When All is Said and Done, Do Pharmacists Like Immunizing?

Article

As professions expand their scopes of practice, it is critical to step back periodically and examine how the change has affected the profession and the individuals within the profession.

As professions expand their scopes of practice, it is critical to step back periodically and examine how the change has affected the profession and the individuals within the profession. It is an element of performance improvement, and every profession should do this. One of the pharmacy profession’s most recent and significant changes has been expansion into immunization.

In 2012, Canadian pharmacists earned the state-sanctioned right to immunize. Now, a team of pharmacists has conducted a study to examine how this expanded scope of practice enhanced or challenged relationships. They concurrently looked for information about professional satisfaction and workload demands, while also examining pharmacists’ knowledge and attitudes regarding pain and fear and how they handle patients experiencing trepidation.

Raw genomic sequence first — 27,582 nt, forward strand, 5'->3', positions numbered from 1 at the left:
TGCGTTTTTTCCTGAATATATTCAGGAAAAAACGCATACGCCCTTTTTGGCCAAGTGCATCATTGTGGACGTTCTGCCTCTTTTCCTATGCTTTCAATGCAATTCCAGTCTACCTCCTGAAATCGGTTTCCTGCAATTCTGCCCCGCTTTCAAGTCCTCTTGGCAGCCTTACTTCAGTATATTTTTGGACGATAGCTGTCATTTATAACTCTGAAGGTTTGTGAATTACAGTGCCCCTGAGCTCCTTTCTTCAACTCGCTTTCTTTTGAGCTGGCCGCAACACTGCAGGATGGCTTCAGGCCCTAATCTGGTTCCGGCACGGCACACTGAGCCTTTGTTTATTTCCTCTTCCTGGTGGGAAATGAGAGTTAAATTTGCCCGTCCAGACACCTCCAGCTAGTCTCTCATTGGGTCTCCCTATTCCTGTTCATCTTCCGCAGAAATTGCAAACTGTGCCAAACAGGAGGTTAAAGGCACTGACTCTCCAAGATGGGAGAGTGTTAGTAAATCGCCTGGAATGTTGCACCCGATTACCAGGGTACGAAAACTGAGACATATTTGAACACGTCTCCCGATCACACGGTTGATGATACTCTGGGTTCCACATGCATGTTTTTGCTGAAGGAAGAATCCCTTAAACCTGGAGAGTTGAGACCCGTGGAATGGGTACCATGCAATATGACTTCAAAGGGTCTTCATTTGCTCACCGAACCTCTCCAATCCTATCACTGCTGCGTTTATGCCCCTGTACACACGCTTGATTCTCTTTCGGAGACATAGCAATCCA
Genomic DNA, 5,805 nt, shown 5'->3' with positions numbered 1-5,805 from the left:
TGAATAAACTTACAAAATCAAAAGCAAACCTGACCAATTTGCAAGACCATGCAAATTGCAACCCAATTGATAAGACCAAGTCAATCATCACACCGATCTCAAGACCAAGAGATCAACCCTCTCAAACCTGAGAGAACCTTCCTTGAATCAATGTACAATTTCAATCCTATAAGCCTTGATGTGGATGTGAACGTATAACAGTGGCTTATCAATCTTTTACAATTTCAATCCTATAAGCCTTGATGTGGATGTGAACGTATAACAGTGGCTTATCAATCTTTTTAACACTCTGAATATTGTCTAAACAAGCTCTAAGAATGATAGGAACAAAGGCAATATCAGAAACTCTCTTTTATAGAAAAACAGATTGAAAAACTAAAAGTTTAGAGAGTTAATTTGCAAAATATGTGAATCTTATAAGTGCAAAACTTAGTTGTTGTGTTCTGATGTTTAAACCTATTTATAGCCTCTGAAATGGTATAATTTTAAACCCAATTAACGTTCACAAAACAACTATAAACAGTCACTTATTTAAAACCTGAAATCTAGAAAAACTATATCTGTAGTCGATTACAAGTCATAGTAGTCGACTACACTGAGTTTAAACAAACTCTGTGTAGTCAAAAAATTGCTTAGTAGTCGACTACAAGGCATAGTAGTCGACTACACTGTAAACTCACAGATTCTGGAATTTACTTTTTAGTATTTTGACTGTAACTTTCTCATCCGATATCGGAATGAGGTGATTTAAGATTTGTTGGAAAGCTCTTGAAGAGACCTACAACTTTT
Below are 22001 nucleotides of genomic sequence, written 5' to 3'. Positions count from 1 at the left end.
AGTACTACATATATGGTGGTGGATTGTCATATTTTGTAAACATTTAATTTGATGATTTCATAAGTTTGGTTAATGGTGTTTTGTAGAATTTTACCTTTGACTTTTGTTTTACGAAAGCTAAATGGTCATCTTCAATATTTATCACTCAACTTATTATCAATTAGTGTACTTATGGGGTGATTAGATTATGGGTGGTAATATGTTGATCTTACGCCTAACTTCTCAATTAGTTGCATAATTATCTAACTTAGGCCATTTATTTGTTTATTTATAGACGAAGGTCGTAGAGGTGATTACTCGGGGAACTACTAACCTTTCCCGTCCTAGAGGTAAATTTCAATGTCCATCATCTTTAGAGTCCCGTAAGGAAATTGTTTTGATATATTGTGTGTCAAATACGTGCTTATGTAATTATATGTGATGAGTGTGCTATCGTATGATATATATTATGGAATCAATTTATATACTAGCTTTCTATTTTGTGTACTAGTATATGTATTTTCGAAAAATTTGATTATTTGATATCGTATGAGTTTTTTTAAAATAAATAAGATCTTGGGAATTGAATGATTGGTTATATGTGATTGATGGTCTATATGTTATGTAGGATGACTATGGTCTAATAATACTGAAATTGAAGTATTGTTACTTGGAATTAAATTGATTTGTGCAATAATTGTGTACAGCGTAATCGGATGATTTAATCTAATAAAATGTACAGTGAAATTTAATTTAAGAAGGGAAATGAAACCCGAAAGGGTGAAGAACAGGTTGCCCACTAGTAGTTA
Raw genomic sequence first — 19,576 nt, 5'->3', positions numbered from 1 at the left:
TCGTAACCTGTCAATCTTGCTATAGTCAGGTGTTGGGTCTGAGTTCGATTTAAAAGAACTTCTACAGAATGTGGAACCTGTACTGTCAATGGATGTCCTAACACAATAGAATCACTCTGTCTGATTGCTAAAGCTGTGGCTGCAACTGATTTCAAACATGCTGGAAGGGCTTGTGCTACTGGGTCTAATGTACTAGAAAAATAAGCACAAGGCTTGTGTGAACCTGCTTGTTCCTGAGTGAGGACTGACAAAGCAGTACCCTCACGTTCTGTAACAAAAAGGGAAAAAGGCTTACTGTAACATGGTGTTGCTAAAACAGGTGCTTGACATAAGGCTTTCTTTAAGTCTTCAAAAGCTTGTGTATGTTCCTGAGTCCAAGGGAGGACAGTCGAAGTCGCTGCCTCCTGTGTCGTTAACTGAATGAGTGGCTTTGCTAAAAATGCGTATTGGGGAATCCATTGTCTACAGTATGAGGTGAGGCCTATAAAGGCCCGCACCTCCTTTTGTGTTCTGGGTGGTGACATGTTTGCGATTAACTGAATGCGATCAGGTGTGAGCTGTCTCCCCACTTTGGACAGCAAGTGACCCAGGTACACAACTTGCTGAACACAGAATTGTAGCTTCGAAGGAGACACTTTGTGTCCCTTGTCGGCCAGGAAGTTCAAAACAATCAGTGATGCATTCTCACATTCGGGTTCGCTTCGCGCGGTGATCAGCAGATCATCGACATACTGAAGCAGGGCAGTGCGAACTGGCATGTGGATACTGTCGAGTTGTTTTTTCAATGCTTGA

Pharmacists who participated in this study, all of whom were certified immunizers, indicated that immunization services increase their interaction with patients—something they like—and that more than makes up for the increased workload. They perceived that patients like the convenience of pharmacy immunization, which increases patient satisfaction.

A key concern was that often, employers did not accommodate the increased workload with more resources or better staffing. In particular, the pharmacists had concerns about employer-designated quotas, with 1 participant indicating that employers do not ask dentists to perform a specific number of root canals a week. The issue here was professional autonomy.

Another challenge was the feeling that they may be breaching physician territory. Regardless, none of the participants had a negative interaction with a physician on this issue.

Participants had few concerns about pain management, reporting that pain is so minor, it usually dissipates immediately. Instead, pharmacists in areas that allowed them to immunize children indicated that immunizing children is a greater and more time-consuming challenge. Needle phobia was the cause, and pharmacists indicated that they need more training to increase patients’ comfort.

This study appears in the journal Human Vaccines & Immunotherapeutics.

Reference

Gerges S, Peter E, Bowles SK, et al. Pharmacists as vaccinators: an analysis of their experiences and perceptions of their new role. Hum Vaccin Immunother. 2017;15:0. doi: 10.1080/21645515.2017.1403695.

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